Friday, 19 March 2010

The Warhammer 40k universe has always captured my imagination. I find it facinating and terrifying at the same time. Set in the dim and distant future mankind has spread across the galaxy inhabiting countless worlds. This empire is known as the 'Imperium of Man'. The Imperium is constantly at war with aliens, mutants and heretics. The only thing preventing mankind from being destroyed are armies of genetically enhanced super-humans known as Space Marines; fanatically loyal and almost indestructable these fearless warriors smash the enemies of man with brutal efficiency.

The story is very simple; Rynns World is a planet controlled by the Imperium, defended by a Space Marine Chapter known as the Crimson Fists. When the planet is attacked by a massive alien army it is up to the Crimson Fists to repel this attack and save the lives of millions of people.

The book is entertaining and enjoyable if a little repetative, the universe is created in a good amount of detail and explains alot of the history of the Space Marines. There are some very good battles featured although I did find there were a few too many. There is alot of violence in the book and so many battles you start to skim read certain parts.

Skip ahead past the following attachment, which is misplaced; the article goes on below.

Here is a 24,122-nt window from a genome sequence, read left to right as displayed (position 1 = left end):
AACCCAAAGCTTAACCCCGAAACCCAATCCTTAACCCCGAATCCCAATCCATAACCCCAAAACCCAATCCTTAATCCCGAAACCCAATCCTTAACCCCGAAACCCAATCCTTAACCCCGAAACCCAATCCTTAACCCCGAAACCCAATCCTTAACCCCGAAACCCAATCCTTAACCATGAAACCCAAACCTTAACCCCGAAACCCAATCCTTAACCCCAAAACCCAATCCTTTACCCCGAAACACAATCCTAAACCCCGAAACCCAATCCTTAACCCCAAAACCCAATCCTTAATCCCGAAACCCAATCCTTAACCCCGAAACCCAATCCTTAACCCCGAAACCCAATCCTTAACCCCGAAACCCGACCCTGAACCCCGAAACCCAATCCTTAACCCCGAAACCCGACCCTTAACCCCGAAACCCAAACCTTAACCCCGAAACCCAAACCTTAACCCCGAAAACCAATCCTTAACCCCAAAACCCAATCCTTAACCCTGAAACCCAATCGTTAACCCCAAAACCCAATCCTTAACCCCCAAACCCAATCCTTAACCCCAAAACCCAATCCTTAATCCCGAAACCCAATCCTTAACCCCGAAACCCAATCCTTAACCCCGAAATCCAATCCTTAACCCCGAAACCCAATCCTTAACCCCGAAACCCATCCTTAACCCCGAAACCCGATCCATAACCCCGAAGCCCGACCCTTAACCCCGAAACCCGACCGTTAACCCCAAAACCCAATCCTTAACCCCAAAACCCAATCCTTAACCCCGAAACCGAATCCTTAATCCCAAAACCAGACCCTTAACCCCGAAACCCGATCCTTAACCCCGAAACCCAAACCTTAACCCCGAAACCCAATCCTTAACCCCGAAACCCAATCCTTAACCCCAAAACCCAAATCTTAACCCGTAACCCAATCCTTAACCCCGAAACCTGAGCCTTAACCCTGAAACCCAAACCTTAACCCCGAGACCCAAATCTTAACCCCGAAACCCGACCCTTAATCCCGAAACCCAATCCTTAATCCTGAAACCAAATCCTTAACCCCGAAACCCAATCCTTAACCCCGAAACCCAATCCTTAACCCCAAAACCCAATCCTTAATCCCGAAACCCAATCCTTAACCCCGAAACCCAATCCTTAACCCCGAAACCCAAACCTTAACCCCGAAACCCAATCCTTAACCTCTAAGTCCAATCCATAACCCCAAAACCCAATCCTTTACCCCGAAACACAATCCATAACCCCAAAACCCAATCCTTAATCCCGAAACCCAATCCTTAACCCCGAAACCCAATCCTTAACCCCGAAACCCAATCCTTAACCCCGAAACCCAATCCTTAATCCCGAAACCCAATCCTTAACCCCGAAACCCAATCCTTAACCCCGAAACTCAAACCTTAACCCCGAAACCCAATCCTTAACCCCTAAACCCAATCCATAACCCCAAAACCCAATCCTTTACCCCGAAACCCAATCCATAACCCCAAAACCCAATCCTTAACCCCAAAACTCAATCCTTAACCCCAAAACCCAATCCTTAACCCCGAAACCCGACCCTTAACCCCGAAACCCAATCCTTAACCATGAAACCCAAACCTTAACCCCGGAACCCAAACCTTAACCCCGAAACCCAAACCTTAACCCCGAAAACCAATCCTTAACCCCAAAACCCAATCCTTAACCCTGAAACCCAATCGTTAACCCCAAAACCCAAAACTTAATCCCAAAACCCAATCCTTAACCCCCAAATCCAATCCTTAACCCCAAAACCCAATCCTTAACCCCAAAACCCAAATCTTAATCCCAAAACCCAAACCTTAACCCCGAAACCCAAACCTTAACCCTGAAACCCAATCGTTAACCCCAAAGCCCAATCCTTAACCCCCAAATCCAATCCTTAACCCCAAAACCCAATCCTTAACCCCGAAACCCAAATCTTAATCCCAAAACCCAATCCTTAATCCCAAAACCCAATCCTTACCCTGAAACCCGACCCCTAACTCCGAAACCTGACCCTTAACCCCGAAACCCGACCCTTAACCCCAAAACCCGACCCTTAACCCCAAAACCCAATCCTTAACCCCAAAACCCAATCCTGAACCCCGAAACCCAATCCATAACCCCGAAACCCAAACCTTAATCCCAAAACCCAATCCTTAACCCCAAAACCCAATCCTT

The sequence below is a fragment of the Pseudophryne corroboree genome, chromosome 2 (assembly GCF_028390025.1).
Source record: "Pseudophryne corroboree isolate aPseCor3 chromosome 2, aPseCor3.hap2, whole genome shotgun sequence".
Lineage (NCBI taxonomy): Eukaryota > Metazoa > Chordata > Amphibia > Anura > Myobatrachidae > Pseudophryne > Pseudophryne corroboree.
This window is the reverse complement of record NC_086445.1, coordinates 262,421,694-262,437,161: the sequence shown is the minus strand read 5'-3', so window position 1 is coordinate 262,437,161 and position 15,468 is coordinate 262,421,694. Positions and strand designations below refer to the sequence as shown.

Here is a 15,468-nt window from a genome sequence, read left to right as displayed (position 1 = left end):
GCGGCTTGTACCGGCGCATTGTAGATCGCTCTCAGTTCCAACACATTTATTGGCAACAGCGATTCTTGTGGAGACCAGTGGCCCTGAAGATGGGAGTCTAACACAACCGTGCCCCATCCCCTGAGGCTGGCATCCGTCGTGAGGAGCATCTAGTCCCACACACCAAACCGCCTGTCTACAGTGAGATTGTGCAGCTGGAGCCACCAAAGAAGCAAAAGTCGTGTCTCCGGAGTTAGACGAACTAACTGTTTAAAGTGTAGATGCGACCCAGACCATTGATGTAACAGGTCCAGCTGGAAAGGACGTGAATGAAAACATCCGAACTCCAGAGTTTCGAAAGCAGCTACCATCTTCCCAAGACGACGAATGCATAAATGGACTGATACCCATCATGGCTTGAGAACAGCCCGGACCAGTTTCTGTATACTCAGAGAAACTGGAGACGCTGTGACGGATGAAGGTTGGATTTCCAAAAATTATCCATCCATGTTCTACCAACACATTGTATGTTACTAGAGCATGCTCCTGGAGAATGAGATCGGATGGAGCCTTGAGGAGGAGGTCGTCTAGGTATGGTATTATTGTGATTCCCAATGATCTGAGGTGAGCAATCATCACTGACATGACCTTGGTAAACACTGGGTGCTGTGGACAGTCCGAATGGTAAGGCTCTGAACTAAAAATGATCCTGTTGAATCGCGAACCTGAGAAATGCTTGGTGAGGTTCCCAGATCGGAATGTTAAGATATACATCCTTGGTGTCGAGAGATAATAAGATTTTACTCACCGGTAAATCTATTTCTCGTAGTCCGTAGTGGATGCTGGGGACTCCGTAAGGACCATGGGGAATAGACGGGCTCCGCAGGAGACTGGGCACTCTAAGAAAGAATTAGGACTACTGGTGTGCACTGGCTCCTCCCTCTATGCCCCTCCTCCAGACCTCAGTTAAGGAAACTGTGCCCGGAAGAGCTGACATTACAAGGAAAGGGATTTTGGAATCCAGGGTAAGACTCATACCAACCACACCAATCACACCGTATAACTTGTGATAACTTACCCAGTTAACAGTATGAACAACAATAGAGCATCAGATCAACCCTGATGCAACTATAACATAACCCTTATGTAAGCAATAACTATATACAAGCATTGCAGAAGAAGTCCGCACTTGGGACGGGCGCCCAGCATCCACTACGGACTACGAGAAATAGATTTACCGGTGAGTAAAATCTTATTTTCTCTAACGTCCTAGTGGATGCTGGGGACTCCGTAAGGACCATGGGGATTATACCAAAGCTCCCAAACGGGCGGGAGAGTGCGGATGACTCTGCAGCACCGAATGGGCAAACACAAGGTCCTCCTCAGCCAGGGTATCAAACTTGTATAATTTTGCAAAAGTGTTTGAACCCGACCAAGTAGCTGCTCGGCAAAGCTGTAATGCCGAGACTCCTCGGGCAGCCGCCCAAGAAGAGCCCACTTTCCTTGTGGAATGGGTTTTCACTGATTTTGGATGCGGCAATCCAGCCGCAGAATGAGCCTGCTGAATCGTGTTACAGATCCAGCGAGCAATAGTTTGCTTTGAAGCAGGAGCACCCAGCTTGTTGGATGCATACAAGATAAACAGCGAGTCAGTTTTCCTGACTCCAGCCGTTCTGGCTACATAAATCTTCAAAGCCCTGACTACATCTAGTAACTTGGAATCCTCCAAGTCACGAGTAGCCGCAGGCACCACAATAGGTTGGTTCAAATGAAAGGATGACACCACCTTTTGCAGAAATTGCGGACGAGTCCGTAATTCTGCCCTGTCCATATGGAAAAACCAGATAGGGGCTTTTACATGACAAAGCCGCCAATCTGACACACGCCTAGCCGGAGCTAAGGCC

The book is far from perfect and certainly has its flaws. I'm not sure why but it seems books of this nature are often full of spelling and gramatical errors. I am no expert but by page 200 I had noticed at least five seperate gramatical or spelling errors, and not subtle ones either. This really isn't acceptable and makes the writer, editor and publisher out to be amateurs. Two maps are included inside the book to help the reader visualise the layout of the planet but they aren't great maps and I didn't spend much time looking at them.

Overall the book was a fun bit of sci-fi fluff but the spelling errors and the endless battles meant it will only get a verdict of 3/5 which is a shame.

By Chris


  1. Eek, I hate spelling errors in books. I always wonder if they had to publish while all the copyeditors were in the Bahamas...

  2. Exactly! I don't think there is any excuse for it really. Shoddy workmanship is not excusable in published literature!